A Singing Stream: Discussion Guide
A Singing Stream: A Black Family Chronicle
Running Time 57 minutes Copyright Date 1986
Filmmaker Tom Davenport with Daniel Patterson and Allen Tullos
Distributor Davenport Films
Topics The American Dream, family, reunions, voting rights, rural life, Jim Crow segregation, school desegregation, voting rights, African American gospel quartets, faith, resilience
PROCEDURE FOR DISCUSSION LEADERS
· One hour for screening
· Thirty minutes for discussion
· Thirty minutes for related activities (optional)
Overview This story of a musically gifted African American family from the rural South is told through interviews, stories, family photos, scenes from daily life, reunions, gospel concerts, and church services. The film traces the history of the Landis family of Granville County, North Carolina, over the lifetime of its oldest surviving member, 86-year-old Bertha Landis. Her sons’ gospel quartet, The Golden Echoes, rehearse and perform during a Landis family reunion and family members describe their migration north, work, race relations, music, and family ties.
· Preview the film and review this guide and Resources.
· Learn more about the Landis family and the Golden Echoes as well as African American quartet singing at www.folkstreams.net/context,34 (optional).
· Choose how you want to open discussion.
· Welcome the audience by introducing yourself and Folkstreams.net.
· Depending upon the size of the group, ask people to introduce themselves either to the people sitting near them or to the whole group.
· Ask viewers to conduct a self-inventory by taking an internal note of what they think the film will be about.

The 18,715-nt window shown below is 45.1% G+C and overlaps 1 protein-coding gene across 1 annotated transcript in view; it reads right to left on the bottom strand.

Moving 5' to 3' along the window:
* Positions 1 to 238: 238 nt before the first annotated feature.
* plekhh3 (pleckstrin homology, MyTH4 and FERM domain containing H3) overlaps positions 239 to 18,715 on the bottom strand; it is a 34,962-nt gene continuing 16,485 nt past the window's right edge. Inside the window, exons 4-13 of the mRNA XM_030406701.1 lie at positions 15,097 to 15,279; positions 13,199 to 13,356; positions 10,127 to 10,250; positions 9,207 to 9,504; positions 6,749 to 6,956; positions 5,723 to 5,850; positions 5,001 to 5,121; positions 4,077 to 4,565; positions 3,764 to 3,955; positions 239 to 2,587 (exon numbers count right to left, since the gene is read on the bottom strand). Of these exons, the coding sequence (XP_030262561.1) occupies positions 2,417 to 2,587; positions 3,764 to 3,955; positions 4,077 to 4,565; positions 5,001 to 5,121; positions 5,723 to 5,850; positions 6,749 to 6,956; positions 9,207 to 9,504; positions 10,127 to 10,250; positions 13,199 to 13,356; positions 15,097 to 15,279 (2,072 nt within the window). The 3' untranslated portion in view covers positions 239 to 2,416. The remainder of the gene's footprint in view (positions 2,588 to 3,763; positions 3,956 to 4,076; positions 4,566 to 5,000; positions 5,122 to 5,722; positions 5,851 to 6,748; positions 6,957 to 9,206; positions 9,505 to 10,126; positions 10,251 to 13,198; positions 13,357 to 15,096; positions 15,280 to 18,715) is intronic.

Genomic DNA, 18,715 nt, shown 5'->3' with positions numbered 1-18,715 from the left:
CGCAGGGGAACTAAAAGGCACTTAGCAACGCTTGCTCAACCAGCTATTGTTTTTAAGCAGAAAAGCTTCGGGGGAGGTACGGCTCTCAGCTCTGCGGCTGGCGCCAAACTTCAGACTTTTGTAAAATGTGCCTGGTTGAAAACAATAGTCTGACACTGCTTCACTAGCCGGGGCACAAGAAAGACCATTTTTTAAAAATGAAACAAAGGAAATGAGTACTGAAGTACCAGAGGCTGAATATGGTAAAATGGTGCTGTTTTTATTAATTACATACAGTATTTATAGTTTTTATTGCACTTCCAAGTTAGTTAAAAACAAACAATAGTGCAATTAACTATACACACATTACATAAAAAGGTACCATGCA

· Return to self-inventories. Did the film differ from what viewers expected? What surprised them?
· Use one of these quotations to spark conversation about family as well as the film:
“As the boys grew up, I saw that they had a talent for singing. I began to realize that they had a singing stream coming from both sides of the family. I wanted them to grow up and be involved in something that was worthwhile and something that would bring them joy and happiness as they grew up in years. So I began to teach 'em.”
“I went to work and I’ve been climbing ever since.”
“My mother told me I had to go register, that was just something I had to do, we had to vote. ‘Make sure you vote.’ Voting day she’d remind us.”
“We had a school here, and the set-up was altogether different from the white school. We couldn’t ever get what we needed. . . .The bus would pass us with the white kids and we had to walk.”
“Once they saw that, hey, these people are just not a bunch of people from the farm and don’t have any intelligence whatsoever. . . .They can come in here compete with us on the same level academically, things kind of changed a little bit.”
Questions below offer various ways of discussing the film:
-What music is sacred to you?
-How does the Landis family compare with fictional African American families in films and on TV? How do they compare with your family?
-How did the Civil Rights Movement affect your life?
-How does your family stay connected—through reunions, holidays, photographs, email, phone calls, cherished artifacts, rites of passage?